Comus is the first of Milton’s major works. It is a masque (an allegorical drama with music, precursor of opera), written for a private performance in 1634 and then published anonymously in 1637. The central character is Comus, the enchanter, described as a son of Bacchus and Circe. His name derives from the Greek kōmos,revelry, and already in Greek mythology Kōmos was a son of Dionysus, or Bacchus. Milton’s masque has been commonly called by this name since the late seventeenth century, although the fuller title is used in good editions of Milton’s poems. The text survives in several versions reflecting corrections or revisions, some made during or after performance.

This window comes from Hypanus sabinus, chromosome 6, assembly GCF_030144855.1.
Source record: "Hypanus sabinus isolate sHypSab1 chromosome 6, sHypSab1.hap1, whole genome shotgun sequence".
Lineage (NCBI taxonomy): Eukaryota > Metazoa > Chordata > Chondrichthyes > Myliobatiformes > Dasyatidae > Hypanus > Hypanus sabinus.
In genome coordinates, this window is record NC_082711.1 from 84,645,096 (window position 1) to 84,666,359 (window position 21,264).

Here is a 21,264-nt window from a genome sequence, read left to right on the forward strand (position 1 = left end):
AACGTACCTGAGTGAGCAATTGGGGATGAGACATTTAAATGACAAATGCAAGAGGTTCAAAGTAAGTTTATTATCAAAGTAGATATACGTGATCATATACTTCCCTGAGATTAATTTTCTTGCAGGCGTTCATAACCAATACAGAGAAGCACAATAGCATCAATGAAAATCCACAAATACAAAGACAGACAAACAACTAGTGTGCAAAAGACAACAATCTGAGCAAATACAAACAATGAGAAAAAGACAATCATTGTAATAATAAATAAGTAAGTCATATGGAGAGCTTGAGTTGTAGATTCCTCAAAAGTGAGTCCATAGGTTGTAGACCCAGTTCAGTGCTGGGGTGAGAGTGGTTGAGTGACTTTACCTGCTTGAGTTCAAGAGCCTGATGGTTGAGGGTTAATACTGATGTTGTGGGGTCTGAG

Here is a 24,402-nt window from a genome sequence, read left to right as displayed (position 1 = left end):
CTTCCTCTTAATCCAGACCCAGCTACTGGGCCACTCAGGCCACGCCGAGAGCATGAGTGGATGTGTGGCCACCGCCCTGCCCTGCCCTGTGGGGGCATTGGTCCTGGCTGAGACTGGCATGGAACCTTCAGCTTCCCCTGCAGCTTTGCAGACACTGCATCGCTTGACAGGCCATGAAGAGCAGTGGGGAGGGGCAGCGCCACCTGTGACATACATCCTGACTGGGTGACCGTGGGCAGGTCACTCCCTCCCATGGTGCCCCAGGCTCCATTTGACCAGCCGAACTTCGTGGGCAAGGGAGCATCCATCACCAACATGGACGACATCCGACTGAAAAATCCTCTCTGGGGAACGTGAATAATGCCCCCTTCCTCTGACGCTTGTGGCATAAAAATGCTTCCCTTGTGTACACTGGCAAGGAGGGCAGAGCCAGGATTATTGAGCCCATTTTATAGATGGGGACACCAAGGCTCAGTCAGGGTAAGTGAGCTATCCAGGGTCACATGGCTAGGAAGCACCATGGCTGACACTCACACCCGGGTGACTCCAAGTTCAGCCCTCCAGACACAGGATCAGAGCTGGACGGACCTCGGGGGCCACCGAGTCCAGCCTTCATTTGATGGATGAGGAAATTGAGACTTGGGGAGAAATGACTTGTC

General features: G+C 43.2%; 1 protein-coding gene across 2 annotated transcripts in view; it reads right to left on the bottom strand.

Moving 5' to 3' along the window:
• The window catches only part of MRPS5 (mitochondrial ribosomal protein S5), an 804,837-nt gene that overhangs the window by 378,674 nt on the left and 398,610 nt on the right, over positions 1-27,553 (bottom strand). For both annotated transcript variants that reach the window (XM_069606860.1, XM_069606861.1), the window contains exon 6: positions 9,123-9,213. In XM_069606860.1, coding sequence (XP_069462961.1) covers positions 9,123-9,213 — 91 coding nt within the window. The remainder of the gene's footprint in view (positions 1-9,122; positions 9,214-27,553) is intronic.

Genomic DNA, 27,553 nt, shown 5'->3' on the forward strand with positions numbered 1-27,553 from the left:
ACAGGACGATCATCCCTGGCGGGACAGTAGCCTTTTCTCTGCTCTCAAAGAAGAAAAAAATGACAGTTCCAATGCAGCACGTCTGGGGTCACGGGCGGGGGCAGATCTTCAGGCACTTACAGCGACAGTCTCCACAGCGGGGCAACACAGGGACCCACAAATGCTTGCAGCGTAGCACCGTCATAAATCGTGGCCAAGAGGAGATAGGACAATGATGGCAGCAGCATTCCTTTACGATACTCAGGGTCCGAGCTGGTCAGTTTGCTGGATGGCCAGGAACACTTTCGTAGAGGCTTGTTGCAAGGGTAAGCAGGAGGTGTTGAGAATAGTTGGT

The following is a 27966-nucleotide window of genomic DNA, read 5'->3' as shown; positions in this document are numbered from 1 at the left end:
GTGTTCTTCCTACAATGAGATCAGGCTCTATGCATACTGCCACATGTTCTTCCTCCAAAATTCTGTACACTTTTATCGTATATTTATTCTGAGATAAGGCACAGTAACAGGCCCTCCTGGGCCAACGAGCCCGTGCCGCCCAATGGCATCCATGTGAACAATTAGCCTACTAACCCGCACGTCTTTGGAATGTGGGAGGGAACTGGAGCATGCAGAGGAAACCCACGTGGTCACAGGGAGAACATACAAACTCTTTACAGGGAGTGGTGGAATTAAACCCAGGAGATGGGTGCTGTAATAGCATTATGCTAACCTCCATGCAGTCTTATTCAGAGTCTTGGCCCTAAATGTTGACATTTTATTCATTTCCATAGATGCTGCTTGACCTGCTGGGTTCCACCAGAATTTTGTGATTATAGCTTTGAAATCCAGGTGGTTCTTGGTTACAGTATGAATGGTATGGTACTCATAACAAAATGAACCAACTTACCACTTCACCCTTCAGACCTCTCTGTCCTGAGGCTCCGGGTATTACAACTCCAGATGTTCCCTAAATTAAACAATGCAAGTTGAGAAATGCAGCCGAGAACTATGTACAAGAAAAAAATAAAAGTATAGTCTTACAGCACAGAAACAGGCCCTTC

Not yet a militant Puritan,…
Forsyth, Neil. "Comus: A Masque Presented at Ludlow Castle". The Literary Encyclopedia. First published 06 April 2015
[https://www.litencyc.com/php/sworks.php?rec=true&UID=5900, accessed 22 November 2017.]